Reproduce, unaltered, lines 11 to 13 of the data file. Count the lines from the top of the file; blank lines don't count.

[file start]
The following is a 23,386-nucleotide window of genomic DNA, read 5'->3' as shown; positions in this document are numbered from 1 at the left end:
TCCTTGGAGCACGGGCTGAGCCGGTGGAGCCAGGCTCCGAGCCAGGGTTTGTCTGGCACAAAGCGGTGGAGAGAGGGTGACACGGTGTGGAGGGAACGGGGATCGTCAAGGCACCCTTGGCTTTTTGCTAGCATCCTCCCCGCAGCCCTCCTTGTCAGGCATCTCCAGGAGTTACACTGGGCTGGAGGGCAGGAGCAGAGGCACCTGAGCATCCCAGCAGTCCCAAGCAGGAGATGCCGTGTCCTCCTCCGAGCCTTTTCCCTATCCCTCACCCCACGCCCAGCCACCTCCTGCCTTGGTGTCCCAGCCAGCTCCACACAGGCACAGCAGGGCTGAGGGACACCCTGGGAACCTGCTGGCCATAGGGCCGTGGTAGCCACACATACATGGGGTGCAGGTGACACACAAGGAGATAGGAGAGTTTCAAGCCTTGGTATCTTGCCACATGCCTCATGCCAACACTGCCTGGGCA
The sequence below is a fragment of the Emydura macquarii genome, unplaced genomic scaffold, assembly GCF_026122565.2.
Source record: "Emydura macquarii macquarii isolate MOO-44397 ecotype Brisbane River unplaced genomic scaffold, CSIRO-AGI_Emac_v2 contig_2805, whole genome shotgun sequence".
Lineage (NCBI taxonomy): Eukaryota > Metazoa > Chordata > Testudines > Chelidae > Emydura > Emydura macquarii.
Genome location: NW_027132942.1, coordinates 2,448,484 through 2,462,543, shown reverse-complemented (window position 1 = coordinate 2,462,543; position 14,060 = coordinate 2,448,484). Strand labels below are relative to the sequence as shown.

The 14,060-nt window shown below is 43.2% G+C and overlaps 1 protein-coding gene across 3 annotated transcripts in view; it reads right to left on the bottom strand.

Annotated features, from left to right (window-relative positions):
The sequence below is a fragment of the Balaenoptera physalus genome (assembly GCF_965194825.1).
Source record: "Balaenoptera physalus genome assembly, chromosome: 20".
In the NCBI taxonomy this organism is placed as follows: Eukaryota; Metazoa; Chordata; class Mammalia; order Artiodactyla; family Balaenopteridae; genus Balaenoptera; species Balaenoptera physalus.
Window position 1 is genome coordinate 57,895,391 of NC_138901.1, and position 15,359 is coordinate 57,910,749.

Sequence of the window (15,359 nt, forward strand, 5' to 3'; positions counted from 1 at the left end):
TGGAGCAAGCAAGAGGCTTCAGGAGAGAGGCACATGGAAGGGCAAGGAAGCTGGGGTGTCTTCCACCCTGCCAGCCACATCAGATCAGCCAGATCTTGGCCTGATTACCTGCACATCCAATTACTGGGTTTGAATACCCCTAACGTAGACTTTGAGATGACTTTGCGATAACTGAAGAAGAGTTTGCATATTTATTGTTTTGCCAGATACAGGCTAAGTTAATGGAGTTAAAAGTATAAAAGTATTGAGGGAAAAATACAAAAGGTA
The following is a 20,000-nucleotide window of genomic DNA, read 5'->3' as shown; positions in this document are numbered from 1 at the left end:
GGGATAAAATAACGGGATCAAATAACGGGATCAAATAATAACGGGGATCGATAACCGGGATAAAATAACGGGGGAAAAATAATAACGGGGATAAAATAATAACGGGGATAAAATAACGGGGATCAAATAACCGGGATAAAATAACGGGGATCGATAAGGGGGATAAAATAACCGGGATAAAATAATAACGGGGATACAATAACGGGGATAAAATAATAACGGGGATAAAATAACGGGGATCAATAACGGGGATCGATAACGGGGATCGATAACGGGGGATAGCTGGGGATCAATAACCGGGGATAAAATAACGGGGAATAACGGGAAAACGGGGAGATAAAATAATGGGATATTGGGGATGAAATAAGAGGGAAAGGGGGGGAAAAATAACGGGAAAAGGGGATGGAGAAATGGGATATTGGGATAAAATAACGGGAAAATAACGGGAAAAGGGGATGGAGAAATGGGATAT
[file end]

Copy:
In the NCBI taxonomy this organism is placed as follows: Eukaryota; Metazoa; Chordata; class Mammalia; order Artiodactyla; family Balaenopteridae; genus Balaenoptera; species Balaenoptera physalus.
Window position 1 is genome coordinate 57,895,391 of NC_138901.1, and position 15,359 is coordinate 57,910,749.

Sequence of the window (15,359 nt, forward strand, 5' to 3'; positions counted from 1 at the left end):